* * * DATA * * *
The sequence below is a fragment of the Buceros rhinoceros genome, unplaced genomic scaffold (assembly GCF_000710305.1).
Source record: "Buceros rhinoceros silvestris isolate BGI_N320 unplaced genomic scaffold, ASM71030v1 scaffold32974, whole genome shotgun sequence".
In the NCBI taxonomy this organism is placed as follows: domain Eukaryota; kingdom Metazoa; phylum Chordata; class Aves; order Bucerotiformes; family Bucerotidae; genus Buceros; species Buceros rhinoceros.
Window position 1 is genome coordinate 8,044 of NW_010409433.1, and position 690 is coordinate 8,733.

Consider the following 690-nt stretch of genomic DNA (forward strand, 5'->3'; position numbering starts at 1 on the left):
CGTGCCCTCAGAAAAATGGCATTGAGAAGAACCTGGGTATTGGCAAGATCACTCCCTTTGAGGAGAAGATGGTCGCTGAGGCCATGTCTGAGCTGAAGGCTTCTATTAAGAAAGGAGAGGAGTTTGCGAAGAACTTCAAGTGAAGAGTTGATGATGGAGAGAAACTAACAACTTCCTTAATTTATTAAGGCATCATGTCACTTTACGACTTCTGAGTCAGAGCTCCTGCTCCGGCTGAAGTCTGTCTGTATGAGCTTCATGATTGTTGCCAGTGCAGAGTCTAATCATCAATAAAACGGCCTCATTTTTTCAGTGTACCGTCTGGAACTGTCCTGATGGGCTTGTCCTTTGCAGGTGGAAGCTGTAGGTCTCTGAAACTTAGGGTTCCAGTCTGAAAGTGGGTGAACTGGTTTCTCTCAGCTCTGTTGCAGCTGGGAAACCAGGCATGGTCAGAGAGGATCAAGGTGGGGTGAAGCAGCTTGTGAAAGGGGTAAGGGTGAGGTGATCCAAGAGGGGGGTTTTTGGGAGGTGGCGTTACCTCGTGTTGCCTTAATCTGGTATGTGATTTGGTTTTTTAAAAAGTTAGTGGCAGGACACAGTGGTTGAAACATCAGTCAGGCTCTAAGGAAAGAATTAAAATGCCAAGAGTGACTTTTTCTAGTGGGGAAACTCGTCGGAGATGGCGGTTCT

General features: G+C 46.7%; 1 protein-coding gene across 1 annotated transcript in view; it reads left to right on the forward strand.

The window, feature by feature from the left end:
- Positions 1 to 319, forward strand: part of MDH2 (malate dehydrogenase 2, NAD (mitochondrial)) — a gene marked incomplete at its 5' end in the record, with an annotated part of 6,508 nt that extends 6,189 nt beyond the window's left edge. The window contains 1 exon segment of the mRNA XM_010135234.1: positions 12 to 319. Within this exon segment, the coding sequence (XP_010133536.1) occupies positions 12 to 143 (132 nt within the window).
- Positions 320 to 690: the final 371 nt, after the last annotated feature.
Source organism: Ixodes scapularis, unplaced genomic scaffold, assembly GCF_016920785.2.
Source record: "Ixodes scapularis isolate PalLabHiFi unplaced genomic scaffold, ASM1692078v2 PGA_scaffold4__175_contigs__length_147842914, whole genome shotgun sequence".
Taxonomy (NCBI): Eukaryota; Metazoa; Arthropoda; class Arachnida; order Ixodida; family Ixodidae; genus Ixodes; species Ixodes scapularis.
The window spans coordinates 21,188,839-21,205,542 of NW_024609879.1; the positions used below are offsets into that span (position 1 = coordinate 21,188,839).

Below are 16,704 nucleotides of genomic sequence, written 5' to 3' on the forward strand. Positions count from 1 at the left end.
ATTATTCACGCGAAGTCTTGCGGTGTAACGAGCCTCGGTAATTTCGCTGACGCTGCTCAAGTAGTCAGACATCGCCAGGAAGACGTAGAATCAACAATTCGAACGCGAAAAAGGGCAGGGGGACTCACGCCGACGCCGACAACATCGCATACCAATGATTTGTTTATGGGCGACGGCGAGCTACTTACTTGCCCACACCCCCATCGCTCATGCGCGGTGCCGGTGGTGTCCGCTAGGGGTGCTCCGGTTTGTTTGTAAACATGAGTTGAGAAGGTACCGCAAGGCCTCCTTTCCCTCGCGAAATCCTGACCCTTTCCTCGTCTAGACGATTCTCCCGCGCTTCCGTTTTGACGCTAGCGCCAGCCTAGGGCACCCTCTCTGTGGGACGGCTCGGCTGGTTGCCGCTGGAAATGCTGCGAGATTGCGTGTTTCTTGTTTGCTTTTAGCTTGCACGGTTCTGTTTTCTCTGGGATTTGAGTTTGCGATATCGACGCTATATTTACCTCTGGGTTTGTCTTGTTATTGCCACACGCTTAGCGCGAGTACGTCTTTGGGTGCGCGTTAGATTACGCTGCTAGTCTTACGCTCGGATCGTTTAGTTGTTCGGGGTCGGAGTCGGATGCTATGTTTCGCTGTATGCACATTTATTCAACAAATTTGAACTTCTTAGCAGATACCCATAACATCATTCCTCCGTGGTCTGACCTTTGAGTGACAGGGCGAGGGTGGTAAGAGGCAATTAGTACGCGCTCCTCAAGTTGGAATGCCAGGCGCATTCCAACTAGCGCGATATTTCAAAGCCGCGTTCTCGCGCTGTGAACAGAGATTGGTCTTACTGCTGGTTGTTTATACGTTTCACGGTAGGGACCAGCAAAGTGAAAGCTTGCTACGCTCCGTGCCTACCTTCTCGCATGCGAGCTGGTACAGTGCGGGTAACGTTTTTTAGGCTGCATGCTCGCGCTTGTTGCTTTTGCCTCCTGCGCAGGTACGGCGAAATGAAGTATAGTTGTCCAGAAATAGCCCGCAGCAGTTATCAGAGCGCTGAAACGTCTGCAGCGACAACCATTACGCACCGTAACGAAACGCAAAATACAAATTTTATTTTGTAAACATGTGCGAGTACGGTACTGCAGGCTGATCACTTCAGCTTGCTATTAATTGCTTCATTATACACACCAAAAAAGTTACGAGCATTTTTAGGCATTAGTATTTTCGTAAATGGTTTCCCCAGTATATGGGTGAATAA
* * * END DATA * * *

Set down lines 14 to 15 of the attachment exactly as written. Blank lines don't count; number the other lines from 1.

The window spans coordinates 21,188,839-21,205,542 of NW_024609879.1; the positions used below are offsets into that span (position 1 = coordinate 21,188,839).

Below are 16,704 nucleotides of genomic sequence, written 5' to 3' on the forward strand. Positions count from 1 at the left end.